“John was a great boss, friend, and family man. He dedicated his life to teaching kids, whether it was in the classroom or at the restaurant,” recalled Rick Sacco, who grew up in Hull and remained friendly with the Koutrobis family in the decades since. “This man gave me my first summer job as a 15-year-old kid who knew nothing about having a full-time job. He took a chance on me, and I am forever grateful for that opportunity. I worked at Joseph’s for five summers and gained a second family.”
“We had many siblings who worked for us over years,” Sofia Koutrobis said. “We even had some kids who stayed 10 years. The only thing I regret is that we didn’t do a yearbook every year so we could remember all the kids.”
Mr. Koutrobis’ “other job” as a teacher helped him connect with the employees at Joseph’s, many of whom started as young as he had in the business.
He grew up in Lowell and attended Deree – The American College of Greece, where he earned a degree in psychology, and served as a reservist at the U.S. Air Force Base in Athens. Proud of his Greek heritage, he later obtained his master’s degree and spent 34 years in the Boston Public Schools, first in the Greek bilingual program and then as special education teacher in third-, fourth-, and fifth-grades. He taught in West Roxbury, Dorchester, Mattapan, and South Boston before retiring in 2010.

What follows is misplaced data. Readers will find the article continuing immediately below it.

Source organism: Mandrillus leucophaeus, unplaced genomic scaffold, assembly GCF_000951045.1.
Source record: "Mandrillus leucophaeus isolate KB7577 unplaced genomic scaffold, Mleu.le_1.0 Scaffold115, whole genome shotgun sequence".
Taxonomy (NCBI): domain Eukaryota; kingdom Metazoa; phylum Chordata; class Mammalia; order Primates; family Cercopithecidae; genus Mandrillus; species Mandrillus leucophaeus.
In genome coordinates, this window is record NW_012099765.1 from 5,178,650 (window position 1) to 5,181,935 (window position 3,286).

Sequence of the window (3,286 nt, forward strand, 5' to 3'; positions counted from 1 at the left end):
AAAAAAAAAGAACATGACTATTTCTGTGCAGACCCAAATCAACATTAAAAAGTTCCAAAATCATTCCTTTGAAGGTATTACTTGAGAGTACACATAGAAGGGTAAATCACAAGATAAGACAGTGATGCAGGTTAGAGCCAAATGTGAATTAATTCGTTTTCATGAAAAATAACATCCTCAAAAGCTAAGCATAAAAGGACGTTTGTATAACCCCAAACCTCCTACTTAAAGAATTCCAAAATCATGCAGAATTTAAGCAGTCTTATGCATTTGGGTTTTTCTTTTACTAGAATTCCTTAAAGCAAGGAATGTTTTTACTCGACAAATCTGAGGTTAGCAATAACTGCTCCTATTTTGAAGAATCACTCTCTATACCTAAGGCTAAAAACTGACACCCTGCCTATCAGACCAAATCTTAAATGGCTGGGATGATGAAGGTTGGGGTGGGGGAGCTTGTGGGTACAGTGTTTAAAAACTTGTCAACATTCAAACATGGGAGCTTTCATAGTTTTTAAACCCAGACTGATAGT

Mr. Koutrobis inspired many with his enthusiasm and determination to not let an illness – he was diagnosed with multiple sclerosis at age 30 – prevent him from achieving his goals. Despite treatment that required hospital stays and the use of a wheelchair as he got older, Mr. Koutrobis remained committed to the business he and his family had built.
“Even with his disease, he had more energy than I did,” his wife recalled with a laugh, noting that her husband was older than she. “I would ask him, ‘How do you have this much energy?’ He just didn’t want to retire from Joseph’s. He enjoyed each and every day there.”
In the early years of their ownership, with Paragon in full swing, Joseph’s employed more than 50 kids each summer, Sofia Koutrobis said, adding that the weekly work schedule posted in the back room could run four pages or longer.
Paragon Park’s closure was announced in January 1985, only a few months after the couple had purchased a home in Norwell, adding a layer of uncertainty to their plans.
“I saw the story in The Patriot Ledger and thought, ‘How are we going to pay our mortgage now?’” she remembers.